Corrections Officer Thompson issued an inmate misbehavior report to the plaintiff on the day after the incident, charging him with refusal to obey a direct order, assault on staff, engaging in violent conduct, and creating a disturbance, in violation of established prison rules. A disciplinary hearing was conducted to address the charges, beginning on February 28, 2003 and continuing on March 14, 2003, with defendant Lane, a corrections captain, presiding as the hearing officer. At the conclusion of the hearing, Captain Lane found the plaintiff guilty of all violations alleged and imposed a penalty principally consisting of twenty-four months of disciplinary SHU confinement, with a corresponding loss of various other privileges.*fn1
A second altercation involving the plaintiff and corrections workers occurred on March 5, 2003 in the Oneida SHU. On that occasion, plaintiff was assaulted without provocation by defendants Michael Duvall and Roland LaBrague, two corrections officers, while being returned to his cell after being permitted to inspect his personal property at a nearby location. According to Martinez, Raymond Sipley arrived on the scene shortly after the onset of the incident and either participated in the assault or failed to protect him from the actions of his co-workers.
On April 24, 2003, plaintiff was criminally charged in Oneida County with three counts of assault in the second degree, based upon the February 25, 2003 incident. Cooperating in the investigation which led to that prosecution were defendants Scott Thompson, Larry Sisco, Scott Myers, and Thomas Novak, each of whom provided a supporting deposition regarding the incident for use by law enforcement officers. In their statements defendants Thomson, Sisco, and Myers indicated a desire to have plaintiff criminally prosecuted for his conduct; the supporting deposition of defendant Novak, which was prepared on a different form than the others, did not contain such a statement. Upon presentment of the matter to an Oneida County grand jury a "no bill" was returned, and all criminal charges against the plaintiff arising out of the incident were ultimately dismissed.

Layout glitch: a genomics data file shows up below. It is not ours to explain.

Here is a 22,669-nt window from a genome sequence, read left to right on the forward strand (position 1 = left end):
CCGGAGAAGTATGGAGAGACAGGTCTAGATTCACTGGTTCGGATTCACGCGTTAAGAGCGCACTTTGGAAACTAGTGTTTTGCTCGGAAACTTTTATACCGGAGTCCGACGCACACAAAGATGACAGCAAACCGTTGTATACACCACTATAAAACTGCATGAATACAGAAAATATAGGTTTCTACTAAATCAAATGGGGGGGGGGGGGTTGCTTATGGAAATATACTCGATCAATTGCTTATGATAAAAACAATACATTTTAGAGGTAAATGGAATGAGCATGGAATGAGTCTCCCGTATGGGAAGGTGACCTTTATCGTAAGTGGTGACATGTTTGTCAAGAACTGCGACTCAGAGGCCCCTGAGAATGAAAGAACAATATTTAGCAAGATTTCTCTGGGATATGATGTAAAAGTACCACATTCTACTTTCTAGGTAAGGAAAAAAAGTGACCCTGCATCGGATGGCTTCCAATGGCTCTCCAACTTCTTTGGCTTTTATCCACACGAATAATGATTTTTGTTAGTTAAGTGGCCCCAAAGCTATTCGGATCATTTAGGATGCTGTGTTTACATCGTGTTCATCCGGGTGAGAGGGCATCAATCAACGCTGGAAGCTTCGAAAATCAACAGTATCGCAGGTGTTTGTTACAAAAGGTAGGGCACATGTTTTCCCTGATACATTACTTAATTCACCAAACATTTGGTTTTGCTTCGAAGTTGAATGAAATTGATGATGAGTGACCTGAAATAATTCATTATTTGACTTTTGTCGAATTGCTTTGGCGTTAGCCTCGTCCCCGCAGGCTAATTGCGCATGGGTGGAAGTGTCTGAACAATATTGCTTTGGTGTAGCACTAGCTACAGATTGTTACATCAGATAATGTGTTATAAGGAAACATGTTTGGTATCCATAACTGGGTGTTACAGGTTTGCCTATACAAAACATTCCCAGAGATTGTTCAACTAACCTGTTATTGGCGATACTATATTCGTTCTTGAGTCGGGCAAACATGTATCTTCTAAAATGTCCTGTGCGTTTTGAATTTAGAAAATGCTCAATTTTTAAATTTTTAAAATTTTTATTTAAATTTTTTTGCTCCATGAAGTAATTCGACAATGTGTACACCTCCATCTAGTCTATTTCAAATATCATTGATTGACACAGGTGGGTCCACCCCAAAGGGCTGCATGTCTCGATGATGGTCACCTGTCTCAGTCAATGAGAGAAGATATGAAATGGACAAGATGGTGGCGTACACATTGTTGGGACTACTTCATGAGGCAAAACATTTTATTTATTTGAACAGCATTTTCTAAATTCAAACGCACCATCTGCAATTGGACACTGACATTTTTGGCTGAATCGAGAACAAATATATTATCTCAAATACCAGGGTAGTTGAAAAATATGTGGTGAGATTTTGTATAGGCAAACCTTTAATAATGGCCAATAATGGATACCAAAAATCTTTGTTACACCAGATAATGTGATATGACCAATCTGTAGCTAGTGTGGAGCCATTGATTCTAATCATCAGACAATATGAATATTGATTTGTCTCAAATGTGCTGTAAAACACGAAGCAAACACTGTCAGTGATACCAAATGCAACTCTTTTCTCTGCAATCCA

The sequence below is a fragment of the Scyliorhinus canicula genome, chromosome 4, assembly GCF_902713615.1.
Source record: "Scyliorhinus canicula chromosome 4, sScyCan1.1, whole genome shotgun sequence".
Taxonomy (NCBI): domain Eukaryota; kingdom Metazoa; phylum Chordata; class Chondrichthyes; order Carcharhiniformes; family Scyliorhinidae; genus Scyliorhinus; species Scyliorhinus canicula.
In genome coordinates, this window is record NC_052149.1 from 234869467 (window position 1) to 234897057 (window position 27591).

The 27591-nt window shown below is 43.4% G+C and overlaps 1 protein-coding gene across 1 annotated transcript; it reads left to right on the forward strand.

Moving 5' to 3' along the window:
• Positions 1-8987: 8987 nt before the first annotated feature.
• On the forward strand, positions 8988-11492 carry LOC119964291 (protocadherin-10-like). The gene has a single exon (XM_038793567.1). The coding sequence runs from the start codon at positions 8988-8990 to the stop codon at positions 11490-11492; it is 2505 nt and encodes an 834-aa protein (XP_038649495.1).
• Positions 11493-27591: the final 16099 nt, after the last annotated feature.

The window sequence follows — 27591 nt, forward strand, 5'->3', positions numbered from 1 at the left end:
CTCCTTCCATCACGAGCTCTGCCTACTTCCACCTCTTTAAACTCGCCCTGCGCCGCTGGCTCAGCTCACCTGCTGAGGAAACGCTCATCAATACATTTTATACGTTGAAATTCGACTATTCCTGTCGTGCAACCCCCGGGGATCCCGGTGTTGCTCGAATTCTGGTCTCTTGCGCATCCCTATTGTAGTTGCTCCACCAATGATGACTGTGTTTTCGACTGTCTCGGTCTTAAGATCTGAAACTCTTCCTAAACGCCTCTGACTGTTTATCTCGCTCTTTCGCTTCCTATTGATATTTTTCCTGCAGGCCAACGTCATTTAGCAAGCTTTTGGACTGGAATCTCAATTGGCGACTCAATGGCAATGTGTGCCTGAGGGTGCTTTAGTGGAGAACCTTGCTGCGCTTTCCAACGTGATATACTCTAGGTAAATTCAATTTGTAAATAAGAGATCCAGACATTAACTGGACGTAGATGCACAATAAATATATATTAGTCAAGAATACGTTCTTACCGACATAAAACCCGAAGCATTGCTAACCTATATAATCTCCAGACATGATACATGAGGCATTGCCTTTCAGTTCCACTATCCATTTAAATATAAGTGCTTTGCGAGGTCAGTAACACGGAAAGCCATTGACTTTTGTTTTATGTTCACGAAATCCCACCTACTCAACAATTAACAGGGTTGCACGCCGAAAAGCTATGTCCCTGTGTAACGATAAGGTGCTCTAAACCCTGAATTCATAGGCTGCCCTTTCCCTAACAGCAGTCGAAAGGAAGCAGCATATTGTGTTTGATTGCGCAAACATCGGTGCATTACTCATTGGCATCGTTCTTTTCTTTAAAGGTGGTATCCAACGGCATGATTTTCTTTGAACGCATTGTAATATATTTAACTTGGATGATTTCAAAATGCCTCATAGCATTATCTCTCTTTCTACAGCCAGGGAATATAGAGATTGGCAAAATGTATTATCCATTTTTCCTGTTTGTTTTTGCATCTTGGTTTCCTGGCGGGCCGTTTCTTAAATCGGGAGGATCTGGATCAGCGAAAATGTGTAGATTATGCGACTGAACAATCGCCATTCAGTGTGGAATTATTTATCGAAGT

On December 1, 2006, plaintiff was released from prison. Martinez is now married, and resides in Brooklyn, New York. While a broken rib suffered as a result of the relevant events has healed, Martinez has suffered from lingering pain as a result of the lumbar back condition which he attributes to the two beatings. In addition, plaintiff has been diagnosed as suffering from post-traumatic stress disorder ("PTSD") and has experienced ongoing symptomology which has included repeated thoughts of suicide, recurrent nightmares and flashbacks of the assaults, fear of the presence of law enforcement officials, and other signs of anxiety. The severity of these symptoms has required the plaintiff to obtain ongoing treatment, including from Christine Janick, a licensed clinical social worker employed at the Bellevue Hospital, located in New York City, who specializes in the treatment of victims of crimes and domestic violence. At trial Janick, who has treated Martinez virtually on a weekly basis since August of 2007, convincingly testified that despite the passage of five and one-half years since the relevant events, plaintiff experiences significant ongoing effects including sleeplessness, recurring nightmares, panic attacks, trauma, fear of being on the street, and depression, and that he has been tearful throughout the entire therapeutic process.
Plaintiff commenced this action on April 19, 2004, naming as defendants ten DOCS employees by name, and several others identified only as "Doe" defendants. Dkt. No. 1. Following the joinder of issue, pretrial discovery, the granting of a motion filed by the defendants seeking partial summary judgment, and the filing of an amended complaint, with court leave, to add a claim for punitive damages, the matter was the subject of a jury trial over which I presided, commencing on September 8, 2008.*fn2